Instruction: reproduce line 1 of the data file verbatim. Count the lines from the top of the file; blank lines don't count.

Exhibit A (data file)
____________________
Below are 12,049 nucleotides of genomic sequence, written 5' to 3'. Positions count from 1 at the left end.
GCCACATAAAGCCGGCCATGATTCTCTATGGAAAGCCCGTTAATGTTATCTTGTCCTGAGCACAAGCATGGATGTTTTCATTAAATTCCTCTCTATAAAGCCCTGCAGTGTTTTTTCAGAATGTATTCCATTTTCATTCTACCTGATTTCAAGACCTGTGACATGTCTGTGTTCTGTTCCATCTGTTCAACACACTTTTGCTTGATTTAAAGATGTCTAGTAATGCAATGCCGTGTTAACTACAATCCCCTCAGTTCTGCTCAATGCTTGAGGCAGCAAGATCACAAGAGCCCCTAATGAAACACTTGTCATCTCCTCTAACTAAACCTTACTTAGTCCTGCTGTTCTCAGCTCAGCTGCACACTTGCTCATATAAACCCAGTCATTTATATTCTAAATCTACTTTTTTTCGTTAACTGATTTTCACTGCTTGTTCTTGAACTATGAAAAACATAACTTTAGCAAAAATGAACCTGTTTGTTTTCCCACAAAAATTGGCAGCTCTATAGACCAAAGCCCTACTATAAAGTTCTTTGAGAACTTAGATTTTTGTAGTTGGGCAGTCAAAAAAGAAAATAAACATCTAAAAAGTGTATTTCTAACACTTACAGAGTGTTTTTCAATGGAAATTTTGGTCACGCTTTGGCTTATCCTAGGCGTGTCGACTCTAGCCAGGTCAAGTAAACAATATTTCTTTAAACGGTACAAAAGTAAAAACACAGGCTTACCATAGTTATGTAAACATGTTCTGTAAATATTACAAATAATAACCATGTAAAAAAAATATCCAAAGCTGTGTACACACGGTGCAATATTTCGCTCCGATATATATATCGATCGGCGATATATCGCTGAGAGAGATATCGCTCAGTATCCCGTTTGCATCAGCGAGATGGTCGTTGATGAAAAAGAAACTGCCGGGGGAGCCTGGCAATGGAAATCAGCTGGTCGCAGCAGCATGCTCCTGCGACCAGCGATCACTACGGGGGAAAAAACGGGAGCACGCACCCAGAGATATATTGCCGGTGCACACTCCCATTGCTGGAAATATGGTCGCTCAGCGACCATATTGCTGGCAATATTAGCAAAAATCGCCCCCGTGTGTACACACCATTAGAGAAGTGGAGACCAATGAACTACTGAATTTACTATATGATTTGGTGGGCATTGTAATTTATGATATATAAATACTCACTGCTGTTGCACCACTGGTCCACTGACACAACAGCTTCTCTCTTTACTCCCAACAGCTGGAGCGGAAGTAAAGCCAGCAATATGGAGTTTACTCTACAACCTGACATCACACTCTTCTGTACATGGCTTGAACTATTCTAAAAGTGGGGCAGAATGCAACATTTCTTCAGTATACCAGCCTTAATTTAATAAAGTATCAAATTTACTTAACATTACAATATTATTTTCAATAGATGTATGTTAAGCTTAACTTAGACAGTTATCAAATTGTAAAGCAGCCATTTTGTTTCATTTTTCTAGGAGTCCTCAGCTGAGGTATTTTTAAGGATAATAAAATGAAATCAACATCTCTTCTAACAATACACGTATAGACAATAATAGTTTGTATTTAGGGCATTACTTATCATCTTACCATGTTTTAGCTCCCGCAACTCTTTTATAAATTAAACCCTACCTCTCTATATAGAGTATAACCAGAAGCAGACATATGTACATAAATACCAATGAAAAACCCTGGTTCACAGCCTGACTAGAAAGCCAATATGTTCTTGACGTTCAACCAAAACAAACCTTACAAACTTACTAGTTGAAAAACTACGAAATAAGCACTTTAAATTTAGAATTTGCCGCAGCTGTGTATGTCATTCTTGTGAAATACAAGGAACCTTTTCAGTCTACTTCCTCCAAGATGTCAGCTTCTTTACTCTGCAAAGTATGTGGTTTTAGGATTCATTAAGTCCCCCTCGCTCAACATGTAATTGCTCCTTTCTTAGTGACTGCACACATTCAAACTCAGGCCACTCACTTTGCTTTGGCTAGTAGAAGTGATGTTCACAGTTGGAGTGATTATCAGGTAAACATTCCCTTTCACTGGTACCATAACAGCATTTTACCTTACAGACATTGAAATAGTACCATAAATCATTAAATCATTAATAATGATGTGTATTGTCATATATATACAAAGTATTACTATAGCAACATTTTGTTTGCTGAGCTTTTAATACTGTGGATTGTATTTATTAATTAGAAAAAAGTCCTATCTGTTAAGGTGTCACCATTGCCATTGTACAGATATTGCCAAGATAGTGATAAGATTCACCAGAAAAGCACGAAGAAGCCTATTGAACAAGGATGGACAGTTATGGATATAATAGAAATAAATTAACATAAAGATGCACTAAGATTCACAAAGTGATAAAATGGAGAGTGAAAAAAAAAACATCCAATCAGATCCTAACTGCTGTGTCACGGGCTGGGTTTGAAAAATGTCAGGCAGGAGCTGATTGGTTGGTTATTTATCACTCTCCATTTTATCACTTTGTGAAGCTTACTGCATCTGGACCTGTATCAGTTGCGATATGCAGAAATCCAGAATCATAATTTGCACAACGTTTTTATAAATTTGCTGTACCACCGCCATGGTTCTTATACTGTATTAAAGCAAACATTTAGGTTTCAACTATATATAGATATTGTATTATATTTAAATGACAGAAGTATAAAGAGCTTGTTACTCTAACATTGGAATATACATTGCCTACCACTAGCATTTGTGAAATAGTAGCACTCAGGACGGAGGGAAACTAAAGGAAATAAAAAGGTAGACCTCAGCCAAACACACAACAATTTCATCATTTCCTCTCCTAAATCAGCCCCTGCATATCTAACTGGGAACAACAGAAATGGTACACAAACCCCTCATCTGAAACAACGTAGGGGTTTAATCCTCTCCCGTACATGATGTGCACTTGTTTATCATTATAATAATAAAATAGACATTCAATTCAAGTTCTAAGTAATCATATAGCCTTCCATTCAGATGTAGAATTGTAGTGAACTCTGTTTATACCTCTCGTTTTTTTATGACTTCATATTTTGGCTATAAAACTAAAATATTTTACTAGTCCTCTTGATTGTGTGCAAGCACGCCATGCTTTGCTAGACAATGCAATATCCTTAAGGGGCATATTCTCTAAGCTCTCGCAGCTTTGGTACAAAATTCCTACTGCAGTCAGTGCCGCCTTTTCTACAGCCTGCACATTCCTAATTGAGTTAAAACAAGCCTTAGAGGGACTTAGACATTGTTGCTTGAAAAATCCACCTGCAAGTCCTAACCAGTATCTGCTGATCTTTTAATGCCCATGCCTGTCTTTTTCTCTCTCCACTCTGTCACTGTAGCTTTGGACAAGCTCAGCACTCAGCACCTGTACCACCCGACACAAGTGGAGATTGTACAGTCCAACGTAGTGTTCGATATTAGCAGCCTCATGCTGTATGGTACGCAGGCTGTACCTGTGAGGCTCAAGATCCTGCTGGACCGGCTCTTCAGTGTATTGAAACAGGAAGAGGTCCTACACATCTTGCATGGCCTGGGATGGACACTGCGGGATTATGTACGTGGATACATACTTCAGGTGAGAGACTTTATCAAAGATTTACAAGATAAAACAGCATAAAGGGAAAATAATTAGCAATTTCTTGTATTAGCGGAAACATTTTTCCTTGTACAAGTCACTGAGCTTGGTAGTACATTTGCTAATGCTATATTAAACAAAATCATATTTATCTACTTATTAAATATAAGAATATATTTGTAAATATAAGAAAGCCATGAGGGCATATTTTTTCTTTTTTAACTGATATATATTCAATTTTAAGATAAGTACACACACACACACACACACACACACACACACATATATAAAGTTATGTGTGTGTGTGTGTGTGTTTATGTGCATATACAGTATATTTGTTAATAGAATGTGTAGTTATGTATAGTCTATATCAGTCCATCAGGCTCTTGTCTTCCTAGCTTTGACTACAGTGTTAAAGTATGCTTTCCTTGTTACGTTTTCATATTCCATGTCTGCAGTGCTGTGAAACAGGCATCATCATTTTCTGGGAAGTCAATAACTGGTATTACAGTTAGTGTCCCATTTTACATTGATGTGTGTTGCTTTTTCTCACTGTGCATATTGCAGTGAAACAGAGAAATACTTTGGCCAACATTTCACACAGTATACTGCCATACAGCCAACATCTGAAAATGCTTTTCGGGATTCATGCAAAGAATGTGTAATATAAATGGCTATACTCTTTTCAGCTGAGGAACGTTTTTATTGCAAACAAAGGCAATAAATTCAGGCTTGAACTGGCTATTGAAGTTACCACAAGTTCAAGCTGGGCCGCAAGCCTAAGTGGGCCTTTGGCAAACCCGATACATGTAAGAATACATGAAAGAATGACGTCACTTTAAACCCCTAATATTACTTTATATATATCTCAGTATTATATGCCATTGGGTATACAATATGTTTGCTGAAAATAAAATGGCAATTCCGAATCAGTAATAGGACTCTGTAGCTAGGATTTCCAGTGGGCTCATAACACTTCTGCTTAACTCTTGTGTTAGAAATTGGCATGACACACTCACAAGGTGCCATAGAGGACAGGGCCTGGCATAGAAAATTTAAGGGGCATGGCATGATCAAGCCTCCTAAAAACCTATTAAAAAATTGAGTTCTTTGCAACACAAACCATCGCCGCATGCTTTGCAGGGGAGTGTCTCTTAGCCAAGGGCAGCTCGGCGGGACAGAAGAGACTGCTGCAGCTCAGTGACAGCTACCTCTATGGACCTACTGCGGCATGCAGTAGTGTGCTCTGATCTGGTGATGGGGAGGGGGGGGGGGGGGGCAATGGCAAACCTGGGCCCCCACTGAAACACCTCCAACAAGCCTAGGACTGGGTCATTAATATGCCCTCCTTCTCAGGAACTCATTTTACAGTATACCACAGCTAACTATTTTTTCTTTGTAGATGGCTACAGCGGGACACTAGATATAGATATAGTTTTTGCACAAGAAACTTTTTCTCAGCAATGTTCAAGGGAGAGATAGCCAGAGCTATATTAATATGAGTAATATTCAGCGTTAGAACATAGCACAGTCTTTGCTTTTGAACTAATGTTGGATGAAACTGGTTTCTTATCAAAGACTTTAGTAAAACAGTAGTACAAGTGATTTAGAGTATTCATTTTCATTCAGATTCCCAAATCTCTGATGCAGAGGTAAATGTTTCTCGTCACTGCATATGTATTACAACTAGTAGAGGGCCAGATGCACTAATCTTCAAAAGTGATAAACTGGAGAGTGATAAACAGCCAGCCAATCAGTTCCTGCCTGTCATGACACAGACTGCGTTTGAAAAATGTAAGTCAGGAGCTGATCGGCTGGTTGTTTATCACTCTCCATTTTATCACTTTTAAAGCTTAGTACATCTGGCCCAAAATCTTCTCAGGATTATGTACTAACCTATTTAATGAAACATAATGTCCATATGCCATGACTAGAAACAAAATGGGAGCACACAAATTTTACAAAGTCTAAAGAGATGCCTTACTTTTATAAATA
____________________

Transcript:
Below are 12,049 nucleotides of genomic sequence, written 5' to 3'. Positions count from 1 at the left end.